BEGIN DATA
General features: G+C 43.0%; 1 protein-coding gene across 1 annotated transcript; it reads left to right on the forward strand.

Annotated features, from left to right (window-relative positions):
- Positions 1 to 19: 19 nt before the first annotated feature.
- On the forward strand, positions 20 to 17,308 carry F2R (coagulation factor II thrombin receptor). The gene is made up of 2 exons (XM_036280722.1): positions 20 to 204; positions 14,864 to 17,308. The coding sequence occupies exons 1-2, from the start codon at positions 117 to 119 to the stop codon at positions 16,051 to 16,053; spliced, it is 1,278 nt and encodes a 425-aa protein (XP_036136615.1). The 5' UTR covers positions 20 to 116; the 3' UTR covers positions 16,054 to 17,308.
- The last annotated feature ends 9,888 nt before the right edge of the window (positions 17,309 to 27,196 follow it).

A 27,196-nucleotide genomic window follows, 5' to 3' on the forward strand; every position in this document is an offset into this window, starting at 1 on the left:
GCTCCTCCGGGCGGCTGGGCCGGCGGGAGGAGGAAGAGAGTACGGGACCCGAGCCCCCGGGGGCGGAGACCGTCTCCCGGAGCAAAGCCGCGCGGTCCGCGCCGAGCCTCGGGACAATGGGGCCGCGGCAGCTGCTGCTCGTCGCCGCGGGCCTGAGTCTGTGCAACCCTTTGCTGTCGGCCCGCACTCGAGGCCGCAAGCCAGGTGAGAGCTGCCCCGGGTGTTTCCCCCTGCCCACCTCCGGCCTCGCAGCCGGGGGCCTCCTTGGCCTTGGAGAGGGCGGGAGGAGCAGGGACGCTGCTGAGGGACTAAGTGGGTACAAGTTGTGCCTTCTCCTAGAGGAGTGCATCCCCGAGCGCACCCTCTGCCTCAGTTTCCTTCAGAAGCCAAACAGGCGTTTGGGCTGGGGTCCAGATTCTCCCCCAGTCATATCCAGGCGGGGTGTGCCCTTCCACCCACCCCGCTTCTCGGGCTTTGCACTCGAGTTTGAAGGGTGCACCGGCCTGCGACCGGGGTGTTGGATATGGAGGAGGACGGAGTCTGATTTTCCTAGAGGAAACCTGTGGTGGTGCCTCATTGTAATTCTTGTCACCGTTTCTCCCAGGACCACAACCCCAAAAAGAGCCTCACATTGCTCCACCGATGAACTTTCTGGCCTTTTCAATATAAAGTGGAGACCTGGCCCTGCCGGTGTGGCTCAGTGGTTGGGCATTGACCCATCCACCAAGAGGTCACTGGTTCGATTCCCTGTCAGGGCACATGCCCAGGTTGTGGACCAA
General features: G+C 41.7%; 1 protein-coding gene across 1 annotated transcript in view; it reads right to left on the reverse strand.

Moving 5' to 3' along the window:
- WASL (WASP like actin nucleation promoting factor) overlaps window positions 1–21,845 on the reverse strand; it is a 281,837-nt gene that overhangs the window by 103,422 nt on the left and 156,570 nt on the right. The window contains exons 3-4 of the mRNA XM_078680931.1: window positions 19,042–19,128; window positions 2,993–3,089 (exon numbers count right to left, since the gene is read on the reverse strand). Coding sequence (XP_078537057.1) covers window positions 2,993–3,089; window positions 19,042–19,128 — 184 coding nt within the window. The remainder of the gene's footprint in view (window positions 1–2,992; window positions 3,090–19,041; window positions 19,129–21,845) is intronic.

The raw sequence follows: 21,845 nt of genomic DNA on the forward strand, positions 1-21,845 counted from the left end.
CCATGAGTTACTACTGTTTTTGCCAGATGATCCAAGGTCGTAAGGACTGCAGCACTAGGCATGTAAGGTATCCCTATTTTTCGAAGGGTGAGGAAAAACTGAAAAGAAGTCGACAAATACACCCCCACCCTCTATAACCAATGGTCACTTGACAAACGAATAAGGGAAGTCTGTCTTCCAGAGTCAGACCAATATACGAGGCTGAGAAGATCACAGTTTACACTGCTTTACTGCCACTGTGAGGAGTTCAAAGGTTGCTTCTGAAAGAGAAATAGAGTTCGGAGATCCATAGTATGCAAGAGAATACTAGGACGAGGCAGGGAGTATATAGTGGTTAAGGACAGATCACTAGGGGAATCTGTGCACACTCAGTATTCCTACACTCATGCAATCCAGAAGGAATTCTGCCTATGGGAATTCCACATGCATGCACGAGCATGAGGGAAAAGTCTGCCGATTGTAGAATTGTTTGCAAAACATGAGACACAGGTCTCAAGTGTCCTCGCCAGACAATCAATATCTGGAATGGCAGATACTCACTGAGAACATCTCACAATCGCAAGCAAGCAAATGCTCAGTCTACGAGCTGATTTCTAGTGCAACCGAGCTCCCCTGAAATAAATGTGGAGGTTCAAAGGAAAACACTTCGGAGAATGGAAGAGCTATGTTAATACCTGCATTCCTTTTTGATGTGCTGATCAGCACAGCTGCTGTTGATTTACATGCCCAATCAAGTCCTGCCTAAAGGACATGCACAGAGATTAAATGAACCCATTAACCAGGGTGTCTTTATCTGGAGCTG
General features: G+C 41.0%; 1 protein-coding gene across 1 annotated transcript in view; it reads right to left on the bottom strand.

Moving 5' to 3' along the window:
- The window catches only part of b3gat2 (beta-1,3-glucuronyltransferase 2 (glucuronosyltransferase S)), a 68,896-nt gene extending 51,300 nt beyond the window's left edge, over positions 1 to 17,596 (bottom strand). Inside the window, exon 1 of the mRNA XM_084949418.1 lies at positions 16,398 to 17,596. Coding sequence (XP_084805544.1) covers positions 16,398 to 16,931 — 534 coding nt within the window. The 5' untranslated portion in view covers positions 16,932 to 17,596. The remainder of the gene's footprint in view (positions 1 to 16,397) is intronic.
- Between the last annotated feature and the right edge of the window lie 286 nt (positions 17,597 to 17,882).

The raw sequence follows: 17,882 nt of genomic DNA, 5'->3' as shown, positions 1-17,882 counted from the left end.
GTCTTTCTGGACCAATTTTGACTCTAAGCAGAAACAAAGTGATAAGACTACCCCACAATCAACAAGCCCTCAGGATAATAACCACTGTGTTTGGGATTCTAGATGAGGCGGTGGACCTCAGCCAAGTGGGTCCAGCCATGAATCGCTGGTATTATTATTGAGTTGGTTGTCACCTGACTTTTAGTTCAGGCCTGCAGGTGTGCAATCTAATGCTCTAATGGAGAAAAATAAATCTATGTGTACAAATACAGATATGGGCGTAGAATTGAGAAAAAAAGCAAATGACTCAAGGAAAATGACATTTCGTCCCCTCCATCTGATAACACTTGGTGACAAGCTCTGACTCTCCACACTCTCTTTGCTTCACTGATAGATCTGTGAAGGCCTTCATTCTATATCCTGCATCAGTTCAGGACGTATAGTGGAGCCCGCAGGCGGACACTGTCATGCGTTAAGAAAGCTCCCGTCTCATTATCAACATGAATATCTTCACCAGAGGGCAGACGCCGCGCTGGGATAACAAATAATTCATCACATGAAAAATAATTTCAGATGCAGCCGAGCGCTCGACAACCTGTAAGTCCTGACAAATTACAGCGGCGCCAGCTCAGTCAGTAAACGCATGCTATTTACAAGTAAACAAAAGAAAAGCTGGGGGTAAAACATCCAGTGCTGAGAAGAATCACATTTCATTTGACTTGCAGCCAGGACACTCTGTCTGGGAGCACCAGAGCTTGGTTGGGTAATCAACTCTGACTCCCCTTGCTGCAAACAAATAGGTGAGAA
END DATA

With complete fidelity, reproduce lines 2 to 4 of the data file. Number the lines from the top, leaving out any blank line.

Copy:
Annotated features, from left to right (window-relative positions):
- Positions 1 to 19: 19 nt before the first annotated feature.
- On the forward strand, positions 20 to 17,308 carry F2R (coagulation factor II thrombin receptor). The gene is made up of 2 exons (XM_036280722.1): positions 20 to 204; positions 14,864 to 17,308. The coding sequence occupies exons 1-2, from the start codon at positions 117 to 119 to the stop codon at positions 16,051 to 16,053; spliced, it is 1,278 nt and encodes a 425-aa protein (XP_036136615.1). The 5' UTR covers positions 20 to 116; the 3' UTR covers positions 16,054 to 17,308.